In 1995 and in 1st Quarter 1996, there was an urgency to “put together” the golden parachutes for the 26 Senior Vice Presidents, and have them approved by the Board of Directors and Legal Department. These 26 parachutes also included salary continuation for specified periods of time, stock option and treasury stock awards, executive incentives, deferred compensation and many other benefits I can no longer recall. These severance packages were often referred to by my manager as “golden parachutes”, and there was an extreme effort to finalize and complete the ‘chutes as of a specific date. The reason for the urgency to finalize the ‘chutes was not make known to me, however, I personally saw and reviewed all 26 of the severance packages prepared for the executives at that time.
As a Compensation Specialist with responsibility for negotiating stock option transactions for the 26 top executives, I was contacted in 1st Q 1996 by several field account executives requesting me to negotiate large blocks of stock options transactions for cash conversion. After several transactions were negotiated, I became suspicious largely because of the size of the stock option blocks requested to be transacted. It became clear to me that perhaps inside information may have become known to these field sales executives.
I personally spoke to each one of the field executives and they indicated a haste and urgency to sell large blocks of their stock options. I informed my manager of the requested transactions and spoke with UNUM’s legal counsel who advised me to inform the field executives they would need to wait the 60 days required by the SEC for insider trading. The executives were furious since the price per share of common stock was $60 and their stock option shares had been granted at the base rate of approximately $15-18 per share. It was never known to me the source or the details of internal information these executives had, however, during 1st Q 1996 many executives exercised their common stock options while the price of the stock was between $55-$60 per share. The gains realized on these stock transactions were considerable.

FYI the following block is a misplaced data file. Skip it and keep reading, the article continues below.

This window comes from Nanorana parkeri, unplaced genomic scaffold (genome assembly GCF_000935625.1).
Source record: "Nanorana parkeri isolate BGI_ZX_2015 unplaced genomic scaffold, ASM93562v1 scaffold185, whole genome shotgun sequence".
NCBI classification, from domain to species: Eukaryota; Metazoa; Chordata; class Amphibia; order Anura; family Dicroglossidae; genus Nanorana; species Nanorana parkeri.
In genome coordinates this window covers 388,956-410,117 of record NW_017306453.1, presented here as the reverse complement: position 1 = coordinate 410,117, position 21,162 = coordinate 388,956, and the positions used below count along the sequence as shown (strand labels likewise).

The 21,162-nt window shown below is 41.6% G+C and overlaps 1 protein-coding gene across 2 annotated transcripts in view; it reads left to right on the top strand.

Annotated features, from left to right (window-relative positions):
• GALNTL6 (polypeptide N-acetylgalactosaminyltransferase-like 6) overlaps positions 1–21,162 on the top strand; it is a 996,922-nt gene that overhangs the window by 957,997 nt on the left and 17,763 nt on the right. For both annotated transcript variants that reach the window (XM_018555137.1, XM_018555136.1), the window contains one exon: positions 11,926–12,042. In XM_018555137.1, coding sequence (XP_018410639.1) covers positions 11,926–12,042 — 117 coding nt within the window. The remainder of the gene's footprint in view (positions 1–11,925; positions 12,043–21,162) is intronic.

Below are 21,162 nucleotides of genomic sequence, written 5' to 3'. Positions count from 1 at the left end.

During this period of time, UNUM employees were awarded stock options with a base price of $32 per share at a time when the common stock was selling for $60 per share. The shares were 1 year vested with a 5-year maturity date. My best recollection was that the options were granted in 1995 or 1996. With a 5-year maturity date, this would place the options fully vested at or shortly after the merger with Provident. Each employee was originally granted 150 common stock options. The market value of the common stock continued to climb in the period just prior to the merger, and therefore, there was a stock split giving each employee 300 shares with a grant price of $16 per share.
After the merger with Provident some employees exercised their shares, however, the majority of UNUM employees held on to their stock options in anticipation of increasing market values. This did not happen, in fact, the common stock price of UNUM Provident stock continued to decline to around $10 per share. Although promised by management that the stock options would not be worthless, as decreasing values of common stock continued to be realized, employees left the company and forfeited the value of their stock options. My recollection is that Unum’s stock bottomed out at $5 per share within 6 months of the merger.
The employee exodus was so widespread that one of the Vice Presidents, Barbara Coughlin promised the general medical impairment unit employees that “the values of their stock options” would go right back to $60 per share once the merger was in place. It never happened.
The only people who care about this now are probably the Unum employees who were left holding worthless Stock Options. About 60% of employees threw their hands up in the air and left the company leaving the claims areas with backlogs of claims and fewer people to review them.
While this “Blast from the Past”, is for the most part, a “who gives a damn” rendition from Unum’s past, it is after all an interesting story of “Who Stole the Cheese” from Unum’s employees at one point in time.